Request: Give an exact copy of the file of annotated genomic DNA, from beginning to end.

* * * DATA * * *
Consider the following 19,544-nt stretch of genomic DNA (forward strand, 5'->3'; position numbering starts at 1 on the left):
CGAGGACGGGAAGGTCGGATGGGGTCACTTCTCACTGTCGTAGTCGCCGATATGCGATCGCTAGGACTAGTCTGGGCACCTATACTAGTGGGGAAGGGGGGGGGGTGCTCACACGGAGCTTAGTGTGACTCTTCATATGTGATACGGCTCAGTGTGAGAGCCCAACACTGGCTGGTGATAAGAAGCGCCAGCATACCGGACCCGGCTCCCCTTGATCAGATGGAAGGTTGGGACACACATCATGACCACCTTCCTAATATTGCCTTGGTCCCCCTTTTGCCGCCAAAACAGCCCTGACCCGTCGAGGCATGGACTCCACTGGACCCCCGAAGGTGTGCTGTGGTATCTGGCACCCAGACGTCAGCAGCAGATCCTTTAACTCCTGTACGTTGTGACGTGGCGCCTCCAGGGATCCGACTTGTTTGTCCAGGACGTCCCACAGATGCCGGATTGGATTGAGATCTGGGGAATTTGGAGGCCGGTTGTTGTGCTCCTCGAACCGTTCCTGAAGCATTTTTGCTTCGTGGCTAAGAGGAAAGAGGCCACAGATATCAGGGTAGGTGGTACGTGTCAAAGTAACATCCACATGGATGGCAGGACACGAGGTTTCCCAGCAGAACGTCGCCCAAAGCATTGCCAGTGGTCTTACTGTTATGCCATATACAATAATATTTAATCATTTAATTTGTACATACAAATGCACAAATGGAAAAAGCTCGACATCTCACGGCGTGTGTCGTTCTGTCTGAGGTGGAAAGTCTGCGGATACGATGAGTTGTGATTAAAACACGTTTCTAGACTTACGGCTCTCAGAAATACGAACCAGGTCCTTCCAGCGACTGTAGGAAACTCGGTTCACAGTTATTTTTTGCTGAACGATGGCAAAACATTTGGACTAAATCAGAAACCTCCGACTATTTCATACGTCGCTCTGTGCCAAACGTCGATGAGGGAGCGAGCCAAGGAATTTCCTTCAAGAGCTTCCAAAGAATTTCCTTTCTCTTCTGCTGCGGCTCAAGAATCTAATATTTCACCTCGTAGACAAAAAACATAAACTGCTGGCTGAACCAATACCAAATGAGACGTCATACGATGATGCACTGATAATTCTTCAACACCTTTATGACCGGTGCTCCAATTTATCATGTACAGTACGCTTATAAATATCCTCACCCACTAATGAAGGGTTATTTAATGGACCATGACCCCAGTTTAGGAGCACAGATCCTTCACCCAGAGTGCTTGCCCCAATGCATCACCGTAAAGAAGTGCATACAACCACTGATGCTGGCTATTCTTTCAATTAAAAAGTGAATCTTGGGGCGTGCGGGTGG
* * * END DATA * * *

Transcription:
Consider the following 19,544-nt stretch of genomic DNA (forward strand, 5'->3'; position numbering starts at 1 on the left):
CGAGGACGGGAAGGTCGGATGGGGTCACTTCTCACTGTCGTAGTCGCCGATATGCGATCGCTAGGACTAGTCTGGGCACCTATACTAGTGGGGAAGGGGGGGGGGTGCTCACACGGAGCTTAGTGTGACTCTTCATATGTGATACGGCTCAGTGTGAGAGCCCAACACTGGCTGGTGATAAGAAGCGCCAGCATACCGGACCCGGCTCCCCTTGATCAGATGGAAGGTTGGGACACACATCATGACCACCTTCCTAATATTGCCTTGGTCCCCCTTTTGCCGCCAAAACAGCCCTGACCCGTCGAGGCATGGACTCCACTGGACCCCCGAAGGTGTGCTGTGGTATCTGGCACCCAGACGTCAGCAGCAGATCCTTTAACTCCTGTACGTTGTGACGTGGCGCCTCCAGGGATCCGACTTGTTTGTCCAGGACGTCCCACAGATGCCGGATTGGATTGAGATCTGGGGAATTTGGAGGCCGGTTGTTGTGCTCCTCGAACCGTTCCTGAAGCATTTTTGCTTCGTGGCTAAGAGGAAAGAGGCCACAGATATCAGGGTAGGTGGTACGTGTCAAAGTAACATCCACATGGATGGCAGGACACGAGGTTTCCCAGCAGAACGTCGCCCAAAGCATTGCCAGTGGTCTTACTGTTATGCCATATACAATAATATTTAATCATTTAATTTGTACATACAAATGCACAAATGGAAAAAGCTCGACATCTCACGGCGTGTGTCGTTCTGTCTGAGGTGGAAAGTCTGCGGATACGATGAGTTGTGATTAAAACACGTTTCTAGACTTACGGCTCTCAGAAATACGAACCAGGTCCTTCCAGCGACTGTAGGAAACTCGGTTCACAGTTATTTTTTGCTGAACGATGGCAAAACATTTGGACTAAATCAGAAACCTCCGACTATTTCATACGTCGCTCTGTGCCAAACGTCGATGAGGGAGCGAGCCAAGGAATTTCCTTCAAGAGCTTCCAAAGAATTTCCTTTCTCTTCTGCTGCGGCTCAAGAATCTAATATTTCACCTCGTAGACAAAAAACATAAACTGCTGGCTGAACCAATACCAAATGAGACGTCATACGATGATGCACTGATAATTCTTCAACACCTTTATGACCGGTGCTCCAATTTATCATGTACAGTACGCTTATAAATATCCTCACCCACTAATGAAGGGTTATTTAATGGACCATGACCCCAGTTTAGGAGCACAGATCCTTCACCCAGAGTGCTTGCCCCAATGCATCACCGTAAAGAAGTGCATACAACCACTGATGCTGGCTATTCTTTCAATTAAAAAGTGAATCTTGGGGCGTGCGGGTGG